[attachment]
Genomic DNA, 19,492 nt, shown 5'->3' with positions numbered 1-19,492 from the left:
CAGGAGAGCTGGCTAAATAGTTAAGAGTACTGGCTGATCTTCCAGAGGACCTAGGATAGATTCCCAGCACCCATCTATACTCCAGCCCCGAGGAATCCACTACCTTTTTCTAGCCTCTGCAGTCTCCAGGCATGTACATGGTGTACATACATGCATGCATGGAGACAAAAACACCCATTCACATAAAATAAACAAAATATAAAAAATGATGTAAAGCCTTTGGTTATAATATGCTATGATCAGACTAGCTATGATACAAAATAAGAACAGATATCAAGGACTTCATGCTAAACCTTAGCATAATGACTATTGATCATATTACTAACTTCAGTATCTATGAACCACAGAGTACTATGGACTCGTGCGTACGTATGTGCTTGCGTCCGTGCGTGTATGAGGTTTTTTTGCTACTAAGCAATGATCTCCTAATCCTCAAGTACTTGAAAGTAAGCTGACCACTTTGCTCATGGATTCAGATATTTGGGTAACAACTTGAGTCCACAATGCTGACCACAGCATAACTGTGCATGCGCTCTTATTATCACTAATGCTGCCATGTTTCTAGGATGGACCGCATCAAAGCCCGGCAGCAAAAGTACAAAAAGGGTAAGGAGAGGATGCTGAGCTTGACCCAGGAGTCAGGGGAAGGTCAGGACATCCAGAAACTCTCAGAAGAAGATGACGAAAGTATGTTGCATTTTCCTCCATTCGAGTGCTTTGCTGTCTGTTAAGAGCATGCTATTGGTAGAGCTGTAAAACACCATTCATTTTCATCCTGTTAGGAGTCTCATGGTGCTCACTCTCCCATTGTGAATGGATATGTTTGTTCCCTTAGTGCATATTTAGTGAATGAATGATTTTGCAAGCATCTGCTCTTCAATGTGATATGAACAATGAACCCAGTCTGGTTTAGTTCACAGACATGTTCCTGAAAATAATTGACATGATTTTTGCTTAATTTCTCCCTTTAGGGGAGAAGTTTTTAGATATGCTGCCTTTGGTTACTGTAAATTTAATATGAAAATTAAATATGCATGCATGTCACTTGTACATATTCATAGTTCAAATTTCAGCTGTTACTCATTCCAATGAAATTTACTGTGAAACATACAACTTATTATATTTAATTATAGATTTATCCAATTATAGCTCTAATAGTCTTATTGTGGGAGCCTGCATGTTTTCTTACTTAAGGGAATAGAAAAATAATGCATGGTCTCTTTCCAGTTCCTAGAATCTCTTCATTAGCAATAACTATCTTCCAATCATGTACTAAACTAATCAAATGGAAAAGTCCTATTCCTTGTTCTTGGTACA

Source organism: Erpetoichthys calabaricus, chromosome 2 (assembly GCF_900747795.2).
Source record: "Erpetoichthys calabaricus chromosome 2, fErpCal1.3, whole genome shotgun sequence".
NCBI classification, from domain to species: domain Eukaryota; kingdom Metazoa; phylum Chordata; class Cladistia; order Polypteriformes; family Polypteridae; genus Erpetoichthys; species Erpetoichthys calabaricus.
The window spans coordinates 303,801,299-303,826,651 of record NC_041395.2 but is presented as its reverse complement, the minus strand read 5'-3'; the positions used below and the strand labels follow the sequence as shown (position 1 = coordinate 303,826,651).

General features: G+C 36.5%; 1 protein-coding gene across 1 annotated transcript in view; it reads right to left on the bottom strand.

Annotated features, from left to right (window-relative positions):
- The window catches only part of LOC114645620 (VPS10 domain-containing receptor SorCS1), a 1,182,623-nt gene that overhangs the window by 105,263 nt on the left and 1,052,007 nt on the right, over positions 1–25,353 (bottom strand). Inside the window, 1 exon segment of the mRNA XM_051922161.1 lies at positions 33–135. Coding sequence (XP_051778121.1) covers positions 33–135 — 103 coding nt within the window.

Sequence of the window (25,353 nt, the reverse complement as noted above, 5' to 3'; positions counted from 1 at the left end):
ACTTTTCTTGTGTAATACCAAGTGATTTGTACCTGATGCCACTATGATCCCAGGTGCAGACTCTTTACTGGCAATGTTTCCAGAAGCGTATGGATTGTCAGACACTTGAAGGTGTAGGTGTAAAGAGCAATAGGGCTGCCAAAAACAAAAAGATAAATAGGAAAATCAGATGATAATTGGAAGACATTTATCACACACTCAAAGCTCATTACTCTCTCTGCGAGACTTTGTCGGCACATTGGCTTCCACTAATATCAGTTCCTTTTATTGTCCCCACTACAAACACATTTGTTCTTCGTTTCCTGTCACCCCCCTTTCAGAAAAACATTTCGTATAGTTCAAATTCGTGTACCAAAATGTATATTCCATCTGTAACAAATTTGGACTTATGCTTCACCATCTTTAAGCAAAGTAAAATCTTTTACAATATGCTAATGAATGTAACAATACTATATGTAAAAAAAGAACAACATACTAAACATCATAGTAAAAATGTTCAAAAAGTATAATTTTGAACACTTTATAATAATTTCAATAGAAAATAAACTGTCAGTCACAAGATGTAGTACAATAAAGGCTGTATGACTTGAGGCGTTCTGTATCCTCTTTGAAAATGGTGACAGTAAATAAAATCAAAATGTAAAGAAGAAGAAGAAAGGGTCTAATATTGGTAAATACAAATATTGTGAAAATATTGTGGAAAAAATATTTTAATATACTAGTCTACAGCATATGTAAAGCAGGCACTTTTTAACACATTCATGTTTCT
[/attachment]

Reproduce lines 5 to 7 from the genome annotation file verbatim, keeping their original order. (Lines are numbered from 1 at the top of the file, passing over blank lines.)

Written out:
NCBI classification, from domain to species: domain Eukaryota; kingdom Metazoa; phylum Chordata; class Cladistia; order Polypteriformes; family Polypteridae; genus Erpetoichthys; species Erpetoichthys calabaricus.
The window spans coordinates 303,801,299-303,826,651 of record NC_041395.2 but is presented as its reverse complement, the minus strand read 5'-3'; the positions used below and the strand labels follow the sequence as shown (position 1 = coordinate 303,826,651).

General features: G+C 36.5%; 1 protein-coding gene across 1 annotated transcript in view; it reads right to left on the bottom strand.